Products Used: Air Handling, Controls,
Services Used: Energy Analysis & Monitoring,
Topic: Innovation, Efficiency, Cost-Saving, Optimal Comfort, Lighting, Decarbonization,
When school superintendent Blake A. Vargas stepped into his new role leading Caney Valley Unified School District 436, multiple challenges faced the Kansas school district. Beyond the district’s deferred maintenance issues, including unreliable and inefficient heating, ventilation and air conditioning (HVAC) systems, the district lacked sufficient cash to meet day-to-day operating expenses—much less address necessary building improvements.
Vargas first negotiated the urgent cashflow to fulfill payroll. He then immediately set about identifying a long-term solution to resolve building infrastructure issues.
Aware he needed a holistic solution that addressed far more than simply building systems and services, Vargas vetted his options and ultimately engaged Trane®. He knew that as a holistic energy service company, Trane could help the district develop a master plan that assessed needs, identified the best solutions and uncovered the best funding options.
Facility committee formation and master plan development
To launch the process, the district asked Trane to lead the Facility Committee driving the master planning effort. Committee members included the district’s superintendent, the facilities director, three board of education members, district principals and select community members.
Their master plan detailed key steps, including assessing planned space usage, prioritizing the list of needs and offering funding options to pay for them. The master planning process produced a preliminary analysis, an in-depth energy audit of building systems, and detailed technical and financial audits.
Informed by the building audit findings, Trane and the committee recommended a $3.9 million improvement project that included both equipment solutions and services. The project would improve lighting, building comfort, building security and safety, and optimize indoor air quality.
Proposed building improvements
Planned improvements included upgrading HVAC systems in both buildings and replacing a malfunctioning water source heat pump system in the elementary school. The plan included adding building automation systems (BAS) to both buildings, which enabled centralized energy management for the facilities team.
High-efficiency LED lighting upgrades to enhance classroom learning environment were also identified for both buildings. Upgrades to the high school and elementary school buildings also included replacement of select doors and repair of windows to improve building safety, energy efficiency and building comfort. High efficiency lighting upgrades also were proposed for the board office, the bus barn and the stadium. A BAS energy management system also was planned for the board office.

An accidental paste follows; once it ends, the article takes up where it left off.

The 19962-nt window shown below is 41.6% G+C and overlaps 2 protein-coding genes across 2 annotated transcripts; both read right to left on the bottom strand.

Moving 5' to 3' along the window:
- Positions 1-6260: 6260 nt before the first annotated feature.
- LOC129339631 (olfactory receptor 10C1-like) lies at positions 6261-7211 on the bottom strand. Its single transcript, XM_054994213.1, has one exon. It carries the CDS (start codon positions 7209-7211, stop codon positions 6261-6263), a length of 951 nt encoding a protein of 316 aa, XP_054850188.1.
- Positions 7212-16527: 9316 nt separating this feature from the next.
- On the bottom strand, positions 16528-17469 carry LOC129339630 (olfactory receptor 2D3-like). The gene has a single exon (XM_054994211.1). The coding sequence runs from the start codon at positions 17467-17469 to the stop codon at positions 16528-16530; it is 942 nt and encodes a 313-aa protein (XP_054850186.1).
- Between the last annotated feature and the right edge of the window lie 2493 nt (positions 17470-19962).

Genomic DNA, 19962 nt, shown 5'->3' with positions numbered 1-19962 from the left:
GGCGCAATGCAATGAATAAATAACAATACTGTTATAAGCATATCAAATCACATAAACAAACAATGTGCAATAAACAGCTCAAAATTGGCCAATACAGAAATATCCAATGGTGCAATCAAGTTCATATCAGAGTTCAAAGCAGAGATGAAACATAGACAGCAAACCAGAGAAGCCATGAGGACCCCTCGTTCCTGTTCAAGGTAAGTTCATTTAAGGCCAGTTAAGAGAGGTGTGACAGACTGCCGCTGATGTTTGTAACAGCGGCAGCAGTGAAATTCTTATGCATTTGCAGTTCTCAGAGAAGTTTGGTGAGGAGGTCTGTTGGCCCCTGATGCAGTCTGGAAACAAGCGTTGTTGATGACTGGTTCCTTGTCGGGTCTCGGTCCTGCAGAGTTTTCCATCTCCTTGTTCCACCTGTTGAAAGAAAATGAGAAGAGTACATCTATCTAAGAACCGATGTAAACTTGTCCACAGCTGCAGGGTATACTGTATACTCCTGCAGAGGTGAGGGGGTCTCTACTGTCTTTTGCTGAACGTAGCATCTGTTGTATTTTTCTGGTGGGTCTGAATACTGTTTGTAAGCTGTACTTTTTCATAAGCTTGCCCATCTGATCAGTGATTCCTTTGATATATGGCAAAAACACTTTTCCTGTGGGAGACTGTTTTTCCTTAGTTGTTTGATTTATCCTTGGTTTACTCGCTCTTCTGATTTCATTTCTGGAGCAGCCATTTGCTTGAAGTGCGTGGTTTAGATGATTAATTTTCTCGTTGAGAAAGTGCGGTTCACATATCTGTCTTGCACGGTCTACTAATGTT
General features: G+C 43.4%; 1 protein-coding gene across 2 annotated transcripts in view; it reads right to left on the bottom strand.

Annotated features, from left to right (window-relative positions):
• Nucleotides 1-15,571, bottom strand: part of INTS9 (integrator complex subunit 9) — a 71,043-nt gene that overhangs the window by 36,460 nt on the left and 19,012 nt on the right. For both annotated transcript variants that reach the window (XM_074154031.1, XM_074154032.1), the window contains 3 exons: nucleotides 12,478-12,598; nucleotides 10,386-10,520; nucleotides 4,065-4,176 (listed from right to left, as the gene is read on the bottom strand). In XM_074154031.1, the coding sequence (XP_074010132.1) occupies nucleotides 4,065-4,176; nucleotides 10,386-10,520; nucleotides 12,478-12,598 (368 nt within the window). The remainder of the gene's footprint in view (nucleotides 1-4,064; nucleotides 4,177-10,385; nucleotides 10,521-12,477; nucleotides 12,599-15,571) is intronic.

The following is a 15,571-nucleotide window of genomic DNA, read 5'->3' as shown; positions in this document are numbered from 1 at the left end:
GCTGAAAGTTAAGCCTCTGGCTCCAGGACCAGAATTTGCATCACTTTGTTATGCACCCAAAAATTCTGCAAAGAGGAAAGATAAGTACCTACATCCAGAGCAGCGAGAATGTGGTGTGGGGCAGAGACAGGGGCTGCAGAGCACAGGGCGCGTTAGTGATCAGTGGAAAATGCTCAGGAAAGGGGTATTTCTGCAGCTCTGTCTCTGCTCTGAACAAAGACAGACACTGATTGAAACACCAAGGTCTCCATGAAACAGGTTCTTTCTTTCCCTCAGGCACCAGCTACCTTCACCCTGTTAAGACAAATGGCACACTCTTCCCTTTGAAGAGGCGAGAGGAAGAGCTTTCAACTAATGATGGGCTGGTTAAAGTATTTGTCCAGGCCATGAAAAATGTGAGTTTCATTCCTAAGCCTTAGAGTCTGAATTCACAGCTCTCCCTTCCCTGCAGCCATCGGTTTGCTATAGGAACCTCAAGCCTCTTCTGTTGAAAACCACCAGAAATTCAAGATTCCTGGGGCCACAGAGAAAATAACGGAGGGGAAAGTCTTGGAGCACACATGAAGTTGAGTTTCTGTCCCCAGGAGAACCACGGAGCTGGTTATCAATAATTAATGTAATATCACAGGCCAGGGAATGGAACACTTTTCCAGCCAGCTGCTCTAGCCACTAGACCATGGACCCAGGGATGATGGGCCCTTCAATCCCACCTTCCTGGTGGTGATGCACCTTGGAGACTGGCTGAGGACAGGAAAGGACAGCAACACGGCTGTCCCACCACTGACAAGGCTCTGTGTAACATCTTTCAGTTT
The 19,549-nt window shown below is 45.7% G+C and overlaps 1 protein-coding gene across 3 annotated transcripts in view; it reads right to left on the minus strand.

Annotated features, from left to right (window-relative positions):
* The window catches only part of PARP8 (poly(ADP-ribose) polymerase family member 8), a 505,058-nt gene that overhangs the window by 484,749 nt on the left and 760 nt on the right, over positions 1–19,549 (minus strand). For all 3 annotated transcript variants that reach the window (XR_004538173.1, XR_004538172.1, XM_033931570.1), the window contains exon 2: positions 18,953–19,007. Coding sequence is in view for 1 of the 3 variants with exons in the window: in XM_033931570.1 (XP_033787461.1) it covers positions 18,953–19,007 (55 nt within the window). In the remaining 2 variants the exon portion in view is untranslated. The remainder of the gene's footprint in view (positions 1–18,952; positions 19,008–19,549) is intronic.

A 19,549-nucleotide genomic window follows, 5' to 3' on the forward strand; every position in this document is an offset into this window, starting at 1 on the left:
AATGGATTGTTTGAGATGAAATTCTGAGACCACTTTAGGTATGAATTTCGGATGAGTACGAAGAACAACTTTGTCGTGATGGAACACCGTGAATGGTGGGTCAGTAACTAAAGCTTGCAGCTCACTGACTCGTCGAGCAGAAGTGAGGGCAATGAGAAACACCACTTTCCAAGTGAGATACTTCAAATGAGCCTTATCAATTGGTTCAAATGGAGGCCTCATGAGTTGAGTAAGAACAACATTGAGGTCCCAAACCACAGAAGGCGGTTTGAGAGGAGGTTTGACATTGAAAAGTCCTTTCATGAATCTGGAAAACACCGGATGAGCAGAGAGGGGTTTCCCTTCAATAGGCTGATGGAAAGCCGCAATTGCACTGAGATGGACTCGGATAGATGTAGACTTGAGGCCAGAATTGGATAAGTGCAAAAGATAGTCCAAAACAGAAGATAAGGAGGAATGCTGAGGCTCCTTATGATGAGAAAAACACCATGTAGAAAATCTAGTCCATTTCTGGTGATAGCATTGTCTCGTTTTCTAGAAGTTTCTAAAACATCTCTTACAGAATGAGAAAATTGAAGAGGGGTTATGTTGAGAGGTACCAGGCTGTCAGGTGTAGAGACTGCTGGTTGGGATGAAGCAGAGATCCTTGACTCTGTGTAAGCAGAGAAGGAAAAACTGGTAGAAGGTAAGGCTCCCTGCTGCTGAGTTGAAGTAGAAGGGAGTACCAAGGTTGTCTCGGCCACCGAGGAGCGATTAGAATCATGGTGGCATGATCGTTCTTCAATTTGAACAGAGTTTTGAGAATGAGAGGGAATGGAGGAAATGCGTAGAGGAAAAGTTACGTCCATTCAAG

Ongoing service agreement
To ensure system performance at optimum levels, the committee also approved ongoing intelligent services support with data analytics for the elementary and high school buildings, including 24/7 support and continuous monitoring to actively detect issues, to quickly resolve problems and to keep critical building systems up and running.
Based on Trane’s recommendation, the Facility Committee chose a bond election as the best funding mechanism for the improvements needed. A successful bond election would allow the district to liberate capital outlay funds to address other classroom improvements without risking unplanned deferred maintenance emergencies. The district also decided to utilize an energy performance contract which would provide energy, operational and maintenance savings.
Trane worked with the committee and the district’s finance partner to develop a plan of finance and bond election campaign to win community support for the first bond election in 25 years.
Full-court press campaign
The bond campaign, which the Facility Committee dubbed, “Bond4Pullpups” focused on clearly demonstrating the need and showcasing the benefits of the upgrades. The campaign team targeted a clear, simple message. They involved teachers and staff, gaining their support first so they could serve as informed ambassadors within the community.
The committee drove the message using multiple communication efforts, including community meetings, social media and news coverage. They also visited local coffee shops, businesses, churches, nursing homes and even individual residences.
A series of community meetings hosted by the school district, Trane and the finance partner also helped drive support for the bond. During the meetings, the facility committee, Trane and the finance partner shared the proposed updates and detailed the benefits.
School leaders also plan to use the building improvements as an educational opportunity by engaging Trane’s BTU CrewTM energy and data analytics curriculum. This project-based and work- based learning approach provides an interactive educational experience for students who learn about energy-efficiency concepts using their own school buildings as living-learning labs.
“Anytime that you can bring real world and relevant information and see its direct impact in
the classroom, learning is intensified in a way that truly inspires growth,” said Blake A. Vargas, superintendent of Caney Valley USD 436. “The real-world data present from the Trane analytics provided a unique opportunity for students to not just read about, but be active participants in their learning and understanding of how energy systems impact schools.”
Thanks to a hard-hitting, broad-reaching and compelling campaign, 75 percent of the Caney Valley community voted to pass the bond. Upgrades were funded and completed. These improvements generated 20 percent energy savings for the district while optimizing the academic environment for better student performance and greater building comfort and safety for students, teachers and staff.